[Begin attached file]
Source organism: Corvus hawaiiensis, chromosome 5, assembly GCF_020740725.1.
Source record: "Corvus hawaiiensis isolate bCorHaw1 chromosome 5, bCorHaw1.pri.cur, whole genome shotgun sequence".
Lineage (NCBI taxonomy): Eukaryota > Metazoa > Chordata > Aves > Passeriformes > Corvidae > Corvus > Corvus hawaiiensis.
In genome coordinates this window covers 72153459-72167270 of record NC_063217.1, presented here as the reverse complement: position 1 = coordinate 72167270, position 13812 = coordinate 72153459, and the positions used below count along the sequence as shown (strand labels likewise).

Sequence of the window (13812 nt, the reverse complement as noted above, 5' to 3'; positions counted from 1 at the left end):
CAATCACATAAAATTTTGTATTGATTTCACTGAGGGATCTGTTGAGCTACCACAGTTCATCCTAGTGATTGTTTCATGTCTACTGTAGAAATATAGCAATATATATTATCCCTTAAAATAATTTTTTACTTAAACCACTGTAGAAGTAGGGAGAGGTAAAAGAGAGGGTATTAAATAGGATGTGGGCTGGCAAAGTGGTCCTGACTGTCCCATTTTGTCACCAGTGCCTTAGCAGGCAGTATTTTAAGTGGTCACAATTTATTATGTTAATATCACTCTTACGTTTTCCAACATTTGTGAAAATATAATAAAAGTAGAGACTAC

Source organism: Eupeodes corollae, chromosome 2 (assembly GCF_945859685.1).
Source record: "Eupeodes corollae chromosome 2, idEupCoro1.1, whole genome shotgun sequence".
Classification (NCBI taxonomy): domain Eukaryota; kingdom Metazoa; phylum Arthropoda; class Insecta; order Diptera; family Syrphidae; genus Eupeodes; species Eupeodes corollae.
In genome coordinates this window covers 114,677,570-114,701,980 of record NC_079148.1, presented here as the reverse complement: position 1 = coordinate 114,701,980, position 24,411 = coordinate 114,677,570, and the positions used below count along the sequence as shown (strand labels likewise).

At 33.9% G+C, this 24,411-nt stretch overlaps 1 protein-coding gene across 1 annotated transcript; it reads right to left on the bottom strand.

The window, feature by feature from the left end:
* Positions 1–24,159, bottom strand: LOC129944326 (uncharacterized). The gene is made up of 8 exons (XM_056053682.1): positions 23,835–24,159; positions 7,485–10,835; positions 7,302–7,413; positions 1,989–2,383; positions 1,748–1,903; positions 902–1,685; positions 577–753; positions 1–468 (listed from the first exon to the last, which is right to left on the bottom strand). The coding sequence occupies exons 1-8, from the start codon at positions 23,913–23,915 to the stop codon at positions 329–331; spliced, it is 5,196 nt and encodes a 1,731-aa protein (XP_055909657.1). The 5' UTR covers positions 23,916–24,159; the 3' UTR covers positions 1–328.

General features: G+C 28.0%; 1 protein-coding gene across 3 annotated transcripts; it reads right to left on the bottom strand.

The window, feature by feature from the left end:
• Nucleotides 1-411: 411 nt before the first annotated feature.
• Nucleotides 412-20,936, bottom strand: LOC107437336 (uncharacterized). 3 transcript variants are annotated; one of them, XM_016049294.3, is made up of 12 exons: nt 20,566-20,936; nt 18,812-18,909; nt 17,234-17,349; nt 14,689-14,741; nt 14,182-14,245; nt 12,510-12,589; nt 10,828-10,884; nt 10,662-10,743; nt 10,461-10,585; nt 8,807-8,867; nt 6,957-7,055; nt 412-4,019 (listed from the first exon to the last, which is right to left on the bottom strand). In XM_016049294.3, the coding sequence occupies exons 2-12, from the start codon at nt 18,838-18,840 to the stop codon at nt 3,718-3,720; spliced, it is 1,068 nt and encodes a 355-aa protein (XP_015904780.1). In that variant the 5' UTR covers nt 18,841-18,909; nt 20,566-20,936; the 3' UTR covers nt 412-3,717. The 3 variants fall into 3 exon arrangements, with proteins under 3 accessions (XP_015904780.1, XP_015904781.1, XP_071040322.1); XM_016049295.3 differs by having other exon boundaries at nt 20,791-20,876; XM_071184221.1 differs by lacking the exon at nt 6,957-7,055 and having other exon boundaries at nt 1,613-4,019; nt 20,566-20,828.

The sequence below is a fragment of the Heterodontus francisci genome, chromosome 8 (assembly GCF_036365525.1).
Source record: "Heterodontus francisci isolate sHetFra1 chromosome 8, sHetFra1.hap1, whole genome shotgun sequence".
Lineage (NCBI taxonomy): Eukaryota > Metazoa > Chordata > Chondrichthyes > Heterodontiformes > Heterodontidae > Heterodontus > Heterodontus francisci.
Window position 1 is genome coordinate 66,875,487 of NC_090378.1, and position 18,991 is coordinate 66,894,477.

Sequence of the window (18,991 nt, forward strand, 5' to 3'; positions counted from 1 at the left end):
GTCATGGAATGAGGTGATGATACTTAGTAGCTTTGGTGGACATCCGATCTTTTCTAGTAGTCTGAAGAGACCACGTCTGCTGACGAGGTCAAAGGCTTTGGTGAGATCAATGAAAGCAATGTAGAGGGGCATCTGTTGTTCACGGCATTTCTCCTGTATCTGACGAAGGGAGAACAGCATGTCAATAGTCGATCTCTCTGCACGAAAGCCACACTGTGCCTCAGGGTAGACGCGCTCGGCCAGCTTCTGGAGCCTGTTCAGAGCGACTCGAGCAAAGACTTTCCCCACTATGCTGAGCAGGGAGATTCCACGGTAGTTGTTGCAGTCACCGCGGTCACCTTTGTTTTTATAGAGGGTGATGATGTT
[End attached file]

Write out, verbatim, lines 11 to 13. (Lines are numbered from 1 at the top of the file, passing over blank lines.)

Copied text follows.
At 33.9% G+C, this 24,411-nt stretch overlaps 1 protein-coding gene across 1 annotated transcript; it reads right to left on the bottom strand.

The window, feature by feature from the left end:
* Positions 1–24,159, bottom strand: LOC129944326 (uncharacterized). The gene is made up of 8 exons (XM_056053682.1): positions 23,835–24,159; positions 7,485–10,835; positions 7,302–7,413; positions 1,989–2,383; positions 1,748–1,903; positions 902–1,685; positions 577–753; positions 1–468 (listed from the first exon to the last, which is right to left on the bottom strand). The coding sequence occupies exons 1-8, from the start codon at positions 23,913–23,915 to the stop codon at positions 329–331; spliced, it is 5,196 nt and encodes a 1,731-aa protein (XP_055909657.1). The 5' UTR covers positions 23,916–24,159; the 3' UTR covers positions 1–328.